William Covill Taber was 24 when he lost his leg in this horrible accident.  He had been married for less than two years to Florence Sarah Izzard, a woman from London.  He was a country lad from Cambridgeshire, having moved to Leicester presumably to find work.  Becoming disabled in late Victorian England was pretty grim – no state support was available except parish relief, and that usually meant the workhouse.  Perhaps the Midland Railway Company offered compensation and support.  They certainly continue to employ William, as in 1901 he was a railway porter and in 1911 a railway goods checker.  I wonder whether he had a wooden leg?  Regards, Elizabeth.

Mischievous Lads

Leicester Chronicle, Thursday 30th April 1898, p2

Mischievous Lads

Herbert Walker (12), Albert James (10), and Thomas Hamp (13), schoolboys, of Montague-road, were jointly summoned for damaging the roofing, slates, and chimney of a workshop belonging to William Watts Clarkson, at Clarendon Park, doing 10s. damage on the 18th inst.  All boys denied the charge.  A son of the tenant of the property spoke to observing the lads on the roof.  They were pulling slates off, and removing bricks from the chimney.  Witness told them to come down, but they commenced swearing at him.  The agent for Mr. Clarkson said damage was constantly being done to this property by boys, and the present summons was taken out as a deterrent.  The boys said they went on the roof to collect their tipcat.  The Mayor, addressing the parents of the boys, said they regarded the present case as a serious one.  It was within the personal knowledge of the Bench that damage was continually being done in all parts of the borough by lads and young men, who seemed to regard property as open to destruction.  Having regard, however, to the good character borne by the defendants, they would be discharged on the parents paying the damage and the costs of the prosecution.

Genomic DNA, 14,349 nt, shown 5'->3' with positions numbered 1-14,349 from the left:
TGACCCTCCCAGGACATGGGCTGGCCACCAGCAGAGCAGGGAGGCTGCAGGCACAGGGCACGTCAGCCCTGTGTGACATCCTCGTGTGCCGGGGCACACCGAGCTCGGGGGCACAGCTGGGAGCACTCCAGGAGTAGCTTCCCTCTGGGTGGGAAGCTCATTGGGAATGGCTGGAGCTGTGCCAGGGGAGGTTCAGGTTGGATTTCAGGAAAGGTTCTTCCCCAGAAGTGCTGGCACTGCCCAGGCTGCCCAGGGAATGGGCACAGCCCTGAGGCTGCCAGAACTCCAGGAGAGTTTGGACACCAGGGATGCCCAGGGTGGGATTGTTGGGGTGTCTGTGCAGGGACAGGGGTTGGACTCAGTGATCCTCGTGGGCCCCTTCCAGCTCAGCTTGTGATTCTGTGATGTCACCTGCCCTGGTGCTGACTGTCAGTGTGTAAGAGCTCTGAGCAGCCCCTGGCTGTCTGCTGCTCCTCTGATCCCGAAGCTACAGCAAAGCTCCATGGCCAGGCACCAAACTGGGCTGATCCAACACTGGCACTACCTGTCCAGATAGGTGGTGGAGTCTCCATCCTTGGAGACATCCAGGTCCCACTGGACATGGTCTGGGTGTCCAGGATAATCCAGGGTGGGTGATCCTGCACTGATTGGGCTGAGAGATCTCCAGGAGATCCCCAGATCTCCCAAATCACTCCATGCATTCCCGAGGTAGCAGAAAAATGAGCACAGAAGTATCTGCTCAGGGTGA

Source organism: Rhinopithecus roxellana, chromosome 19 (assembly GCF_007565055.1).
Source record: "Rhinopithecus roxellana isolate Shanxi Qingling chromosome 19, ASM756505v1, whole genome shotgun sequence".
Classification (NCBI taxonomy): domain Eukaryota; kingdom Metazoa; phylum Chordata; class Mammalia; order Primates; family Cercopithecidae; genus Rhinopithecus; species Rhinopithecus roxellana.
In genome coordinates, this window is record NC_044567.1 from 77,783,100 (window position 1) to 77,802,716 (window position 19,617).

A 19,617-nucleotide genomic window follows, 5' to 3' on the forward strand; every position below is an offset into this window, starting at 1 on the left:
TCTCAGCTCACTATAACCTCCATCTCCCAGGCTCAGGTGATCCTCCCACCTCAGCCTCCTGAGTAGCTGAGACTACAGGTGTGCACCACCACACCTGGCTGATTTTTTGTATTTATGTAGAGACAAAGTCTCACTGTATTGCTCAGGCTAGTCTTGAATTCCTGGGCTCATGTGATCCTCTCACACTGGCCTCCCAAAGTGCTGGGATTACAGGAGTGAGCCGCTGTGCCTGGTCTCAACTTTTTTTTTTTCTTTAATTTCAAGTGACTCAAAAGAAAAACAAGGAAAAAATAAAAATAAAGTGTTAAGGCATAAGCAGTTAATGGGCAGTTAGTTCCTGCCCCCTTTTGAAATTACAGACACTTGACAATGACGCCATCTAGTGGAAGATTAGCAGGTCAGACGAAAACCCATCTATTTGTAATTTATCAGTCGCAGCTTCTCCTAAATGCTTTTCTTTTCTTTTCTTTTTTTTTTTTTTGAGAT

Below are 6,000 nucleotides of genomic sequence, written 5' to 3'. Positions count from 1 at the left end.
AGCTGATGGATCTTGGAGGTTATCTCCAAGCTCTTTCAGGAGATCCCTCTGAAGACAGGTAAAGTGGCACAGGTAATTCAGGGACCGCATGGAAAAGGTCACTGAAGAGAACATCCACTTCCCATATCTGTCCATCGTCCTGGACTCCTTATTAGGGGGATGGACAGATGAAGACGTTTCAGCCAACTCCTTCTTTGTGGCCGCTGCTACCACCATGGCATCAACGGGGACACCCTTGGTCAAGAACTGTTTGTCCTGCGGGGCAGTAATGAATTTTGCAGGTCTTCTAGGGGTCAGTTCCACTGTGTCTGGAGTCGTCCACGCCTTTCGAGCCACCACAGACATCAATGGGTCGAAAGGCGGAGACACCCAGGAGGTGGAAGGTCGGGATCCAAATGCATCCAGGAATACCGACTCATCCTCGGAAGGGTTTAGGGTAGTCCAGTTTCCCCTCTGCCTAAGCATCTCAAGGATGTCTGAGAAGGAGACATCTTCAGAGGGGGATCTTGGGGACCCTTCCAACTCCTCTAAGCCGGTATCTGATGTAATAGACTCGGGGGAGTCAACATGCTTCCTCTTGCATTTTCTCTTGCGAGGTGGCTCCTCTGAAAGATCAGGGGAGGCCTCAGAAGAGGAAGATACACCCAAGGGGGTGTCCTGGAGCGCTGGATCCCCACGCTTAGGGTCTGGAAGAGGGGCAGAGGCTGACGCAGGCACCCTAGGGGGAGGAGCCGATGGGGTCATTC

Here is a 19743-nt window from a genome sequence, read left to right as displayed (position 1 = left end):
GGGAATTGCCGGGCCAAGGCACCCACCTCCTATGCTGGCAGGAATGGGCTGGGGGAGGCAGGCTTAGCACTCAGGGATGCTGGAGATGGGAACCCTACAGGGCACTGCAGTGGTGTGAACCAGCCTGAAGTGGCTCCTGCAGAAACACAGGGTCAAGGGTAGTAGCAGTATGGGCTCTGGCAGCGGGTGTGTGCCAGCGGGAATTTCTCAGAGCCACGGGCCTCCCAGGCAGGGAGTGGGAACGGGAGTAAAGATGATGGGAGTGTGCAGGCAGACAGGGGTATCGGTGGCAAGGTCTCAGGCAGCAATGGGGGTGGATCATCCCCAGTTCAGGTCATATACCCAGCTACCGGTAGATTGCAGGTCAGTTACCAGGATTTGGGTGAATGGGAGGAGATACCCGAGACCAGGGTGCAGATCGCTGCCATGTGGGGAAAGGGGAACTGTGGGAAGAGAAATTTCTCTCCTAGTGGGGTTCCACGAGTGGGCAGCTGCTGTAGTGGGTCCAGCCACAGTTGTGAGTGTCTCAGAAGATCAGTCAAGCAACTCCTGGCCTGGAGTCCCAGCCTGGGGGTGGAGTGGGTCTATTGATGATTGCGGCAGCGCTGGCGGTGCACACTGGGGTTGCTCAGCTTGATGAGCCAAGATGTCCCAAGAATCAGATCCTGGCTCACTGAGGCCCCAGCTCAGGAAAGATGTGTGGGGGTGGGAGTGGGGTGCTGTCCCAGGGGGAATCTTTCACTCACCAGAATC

I wouldn’t call that behaviour mischievous exactly!  What naughty boys.  By 1901, only one of them – Thomas Henry Hamp – was still living at Montague Road (number 89).  Albert Arthur James and his enormous family of mother, father, 5 sisters and 4 brothers had moved to 9 Cecilia Road – a two bedroomed house!  And Herbert Walker was no longer in Clarendon Park.  Maybe it was the shame of having been in court that made the family move away?  Anyway, overcrowding is a recognised cause of delinquency and there was certainly plenty of that in Clarendon Park in the 19th century.  Let us hope that the boys made good in the end.  Certainly Thomas Hamp was in work as a shoe heel fitter in 1901 and a trimmer’s labourer in 1911, so there is every chance.

As to the victim of the crime, in 1901 William Watts Clarkson was – at least by his own description a ‘gentleman’ living at Upper Tichborne Street (Highfields) with wife Harriet.  Having retired by 1891, he was previously a brick manufacturer employing 74 men, so he wasn’t quite-quite, of course.  As to the premises that were mentioned in the newspaper article – well, in 1881 Clarkson appeared in Kelly’s Directory of Leicestershire and Rutland (a sort of Yellow Pages for the time) under Brick Manufacturers.  The entry reads “Clarkson, William Watts & Co. Grey Friars, Leicester.  Works, Knighton Junction.  See advertisement.”  Unfortunately I am using an online version of the directory and it does not contain the advertisements section – gah! But luckily White’s 1877 Directory comes up trumps, and here it is on page 12:

So his works were at Clarendon Park.  Perhaps this was where those mischievous boys were removing bricks and swearing?  Or maybe it was one of the many smaller workshops in the area (many still standing).  Mr Clarkson seems to have owned quite a bit of property, and much of it was attacked by vandals and thieves.  In May 1886 James Duke was sentenced to 6 months hard labour for stealing two water cisterns from empty houses in Knighton, the property of Mr Clarkson.  The idiot had simply cut the cisterns from the wall, leaving the pipes overflowing and considerably damaging the houses in the process.  The cisterns weren’t worth anything much and James Duke had a well paid job as a plumber, so goodness knows what he was thinking.  Astonishingly, on his death in Middlesex in 1914, William Watts Clarkson was worth just £5.  Maybe the cost of having his properties pulled apart by small boys and lunatic plumbers was just too much.  Regards, Elizabeth.